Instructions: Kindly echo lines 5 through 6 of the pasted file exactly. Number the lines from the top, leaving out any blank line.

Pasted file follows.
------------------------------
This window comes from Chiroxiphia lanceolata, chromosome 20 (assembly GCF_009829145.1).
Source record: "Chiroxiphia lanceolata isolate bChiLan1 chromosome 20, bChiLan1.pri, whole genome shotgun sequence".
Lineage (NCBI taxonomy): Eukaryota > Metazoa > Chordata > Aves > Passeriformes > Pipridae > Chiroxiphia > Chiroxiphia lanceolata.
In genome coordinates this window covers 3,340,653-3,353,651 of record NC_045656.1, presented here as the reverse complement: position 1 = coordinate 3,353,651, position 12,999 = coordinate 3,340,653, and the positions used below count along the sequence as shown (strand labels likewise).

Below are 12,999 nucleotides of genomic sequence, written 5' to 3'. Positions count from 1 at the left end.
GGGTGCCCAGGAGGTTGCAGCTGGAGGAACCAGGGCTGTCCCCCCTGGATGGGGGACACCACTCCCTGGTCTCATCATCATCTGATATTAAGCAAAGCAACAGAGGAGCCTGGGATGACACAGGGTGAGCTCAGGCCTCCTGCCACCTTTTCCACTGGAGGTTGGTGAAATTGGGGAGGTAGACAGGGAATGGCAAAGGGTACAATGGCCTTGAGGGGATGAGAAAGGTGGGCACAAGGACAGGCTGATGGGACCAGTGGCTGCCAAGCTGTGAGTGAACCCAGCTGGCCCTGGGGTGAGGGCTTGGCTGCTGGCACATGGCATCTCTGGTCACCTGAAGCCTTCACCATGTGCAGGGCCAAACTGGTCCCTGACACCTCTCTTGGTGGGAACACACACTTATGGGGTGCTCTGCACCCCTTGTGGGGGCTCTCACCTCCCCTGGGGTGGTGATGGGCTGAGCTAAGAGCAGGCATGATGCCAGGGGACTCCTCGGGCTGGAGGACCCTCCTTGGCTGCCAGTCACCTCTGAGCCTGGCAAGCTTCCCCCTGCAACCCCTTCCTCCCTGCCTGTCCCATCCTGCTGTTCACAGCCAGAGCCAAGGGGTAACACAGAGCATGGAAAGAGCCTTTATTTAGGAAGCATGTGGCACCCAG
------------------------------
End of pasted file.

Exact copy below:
Below are 12,999 nucleotides of genomic sequence, written 5' to 3'. Positions count from 1 at the left end.
GGGTGCCCAGGAGGTTGCAGCTGGAGGAACCAGGGCTGTCCCCCCTGGATGGGGGACACCACTCCCTGGTCTCATCATCATCTGATATTAAGCAAAGCAACAGAGGAGCCTGGGATGACACAGGGTGAGCTCAGGCCTCCTGCCACCTTTTCCACTGGAGGTTGGTGAAATTGGGGAGGTAGACAGGGAATGGCAAAGGGTACAATGGCCTTGAGGGGATGAGAAAGGTGGGCACAAGGACAGGCTGATGGGACCAGTGGCTGCCAAGCTGTGAGTGAACCCAGCTGGCCCTGGGGTGAGGGCTTGGCTGCTGGCACATGGCATCTCTGGTCACCTGAAGCCTTCACCATGTGCAGGGCCAAACTGGTCCCTGACACCTCTCTTGGTGGGAACACACACTTATGGGGTGCTCTGCACCCCTTGTGGGGGCTCTCACCTCCCCTGGGGTGGTGATGGGCTGAGCTAAGAGCAGGCATGATGCCAGGGGACTCCTCGGGCTGGAGGACCCTCCTTGGCTGCCAGTCACCTCTGAGCCTGGCAAGCTTCCCCCTGCAACCCCTTCCTCCCTGCCTGTCCCATCCTGCTGTTCACAGCCAGAGCCAAGGGGTAACACAGAGCATGGAAAGAGCCTTTATTTAGGAAGCATGTGGCACCCAG